Cheerios — a consumer brand perhaps least-likely to be embroiled in a racially tinged controversy — has found itself in just that.
Social media blow-back has been fierce, nasty and unusually racist after the top-selling, General Mills cereal brand last week began airing — and then posted online — a commercial featuring a sweet, mixed-race girl.

In the ad, she is seeking nutritional advice from her white mother and black father. The spot ends with her pouring a bunch of Cheerios on the chest of her sleeping father — believing it will make his heart healthier.

Even in an era when the nation’s African-American president is in his second term in office and with minorities soon to become a majority population, much of the social media response to the mixed-race ad has been poisonous, leaving some wondering what kind of reality such Internet response actually reflects.

The YouTube comments section for the ad, which had been viewed more than 1.7 million times as of midday Monday, was disabled late last week. “We are a family brand and not all of the comments were family-friendly,” says Camille Gibson, vice president of marketing for Cheerios, in an e-mailed comment.

Perhaps the real issue it that it’s no longer just edgy brands trying to portray the real American consumer, says Ken Smikle, president of Target Market News, a firm that monitors African-American marketing. “We think of Cheerios as a great American icon,” he says. “There are going to be people who feel that their image of what’s American is now being challenged by these iconic brands.”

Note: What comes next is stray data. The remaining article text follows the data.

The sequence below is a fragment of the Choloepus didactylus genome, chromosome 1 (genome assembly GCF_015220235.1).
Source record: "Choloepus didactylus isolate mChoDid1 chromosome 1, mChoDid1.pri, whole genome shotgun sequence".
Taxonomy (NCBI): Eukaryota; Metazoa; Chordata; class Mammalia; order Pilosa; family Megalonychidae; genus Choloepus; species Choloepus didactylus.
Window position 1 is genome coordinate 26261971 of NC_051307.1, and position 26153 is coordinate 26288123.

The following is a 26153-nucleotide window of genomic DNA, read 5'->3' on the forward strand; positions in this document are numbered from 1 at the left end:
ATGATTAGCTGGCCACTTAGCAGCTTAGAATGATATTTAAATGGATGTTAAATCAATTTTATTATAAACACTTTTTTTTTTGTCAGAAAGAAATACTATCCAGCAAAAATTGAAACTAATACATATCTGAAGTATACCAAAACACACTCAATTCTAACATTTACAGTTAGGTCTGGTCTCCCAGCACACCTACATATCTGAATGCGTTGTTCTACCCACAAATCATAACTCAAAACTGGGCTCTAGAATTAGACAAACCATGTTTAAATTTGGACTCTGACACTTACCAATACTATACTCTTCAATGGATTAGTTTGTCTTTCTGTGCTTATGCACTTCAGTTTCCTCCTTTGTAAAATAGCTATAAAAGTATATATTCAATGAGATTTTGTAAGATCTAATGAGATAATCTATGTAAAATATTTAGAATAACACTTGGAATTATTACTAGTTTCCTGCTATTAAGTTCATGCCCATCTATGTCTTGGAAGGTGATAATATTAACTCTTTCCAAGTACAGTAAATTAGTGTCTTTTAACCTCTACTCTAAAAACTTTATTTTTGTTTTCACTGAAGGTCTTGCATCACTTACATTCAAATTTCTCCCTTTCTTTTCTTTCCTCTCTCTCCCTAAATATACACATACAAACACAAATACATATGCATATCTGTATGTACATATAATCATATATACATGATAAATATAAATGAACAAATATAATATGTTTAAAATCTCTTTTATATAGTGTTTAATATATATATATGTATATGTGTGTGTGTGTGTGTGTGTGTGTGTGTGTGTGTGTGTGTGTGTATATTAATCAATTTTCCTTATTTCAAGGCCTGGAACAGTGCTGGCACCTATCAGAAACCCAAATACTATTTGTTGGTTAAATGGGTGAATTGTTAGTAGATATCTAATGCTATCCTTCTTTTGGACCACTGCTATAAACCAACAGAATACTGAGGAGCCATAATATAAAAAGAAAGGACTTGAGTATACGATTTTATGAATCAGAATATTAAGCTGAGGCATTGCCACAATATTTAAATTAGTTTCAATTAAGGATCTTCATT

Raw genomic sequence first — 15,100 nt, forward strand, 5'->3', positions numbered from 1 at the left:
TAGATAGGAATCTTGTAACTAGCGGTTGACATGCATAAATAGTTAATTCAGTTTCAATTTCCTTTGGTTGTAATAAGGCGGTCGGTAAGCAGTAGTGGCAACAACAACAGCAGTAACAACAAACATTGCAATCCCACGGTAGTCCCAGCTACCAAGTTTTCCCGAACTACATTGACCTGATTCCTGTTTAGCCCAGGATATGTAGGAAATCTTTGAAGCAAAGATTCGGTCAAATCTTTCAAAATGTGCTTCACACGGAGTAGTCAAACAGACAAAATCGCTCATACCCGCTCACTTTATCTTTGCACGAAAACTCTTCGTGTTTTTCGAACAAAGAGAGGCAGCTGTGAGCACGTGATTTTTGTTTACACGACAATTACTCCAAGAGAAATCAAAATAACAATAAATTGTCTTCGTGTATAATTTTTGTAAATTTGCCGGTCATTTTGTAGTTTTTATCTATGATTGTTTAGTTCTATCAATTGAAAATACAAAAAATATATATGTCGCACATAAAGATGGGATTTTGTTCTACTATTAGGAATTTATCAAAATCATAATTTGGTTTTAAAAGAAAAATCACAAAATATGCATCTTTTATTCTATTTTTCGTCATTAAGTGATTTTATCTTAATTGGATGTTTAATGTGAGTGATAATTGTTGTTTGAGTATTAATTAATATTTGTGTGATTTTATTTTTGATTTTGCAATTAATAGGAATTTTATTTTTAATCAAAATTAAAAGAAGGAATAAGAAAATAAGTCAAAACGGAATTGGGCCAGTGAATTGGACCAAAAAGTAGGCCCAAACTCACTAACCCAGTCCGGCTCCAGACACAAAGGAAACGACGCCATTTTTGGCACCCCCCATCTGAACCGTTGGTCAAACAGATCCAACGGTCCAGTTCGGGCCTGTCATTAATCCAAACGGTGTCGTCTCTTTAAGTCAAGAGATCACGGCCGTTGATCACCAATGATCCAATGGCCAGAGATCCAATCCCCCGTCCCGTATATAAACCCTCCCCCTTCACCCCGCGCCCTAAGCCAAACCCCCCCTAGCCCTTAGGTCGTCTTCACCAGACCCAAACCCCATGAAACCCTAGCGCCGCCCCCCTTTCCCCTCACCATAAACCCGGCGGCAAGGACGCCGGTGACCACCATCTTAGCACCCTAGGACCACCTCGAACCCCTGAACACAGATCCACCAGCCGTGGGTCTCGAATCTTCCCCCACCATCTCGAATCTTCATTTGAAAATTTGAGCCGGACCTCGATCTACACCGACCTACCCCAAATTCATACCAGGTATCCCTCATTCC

Call it new reality vs. old prejudices.

“A progressive-looking commercial collides with the ugliness of the Internet,” says Barbara Lippert, media and pop culture columnist at MediaPost.com.

General Mills is standing by the spot and has no plans to stop airing it or to take it down from its YouTube channel. “There are many kinds of families, and Cheerios celebrates them all,” Gibson says. Despite some serious, negative response online, “it’s been a very positive response overall,” she says.

Marketing experts are applauding General Mills — which first introduced the brand in 1941 as “Cheerioats, ” and in 1945, changed the name to Cheerios.

“They can’t bow to this incredible ugliness and underbelly of hatred,” Lippert says. “If the father had not been black, it would have been just another spot.”

General Mills, meanwhile, is not bending. Asked how this might affect casting for future Cheerios commercials, Gibson replied, “I don’t think it does.”
Source: Bruce Horovitz, USA TODAY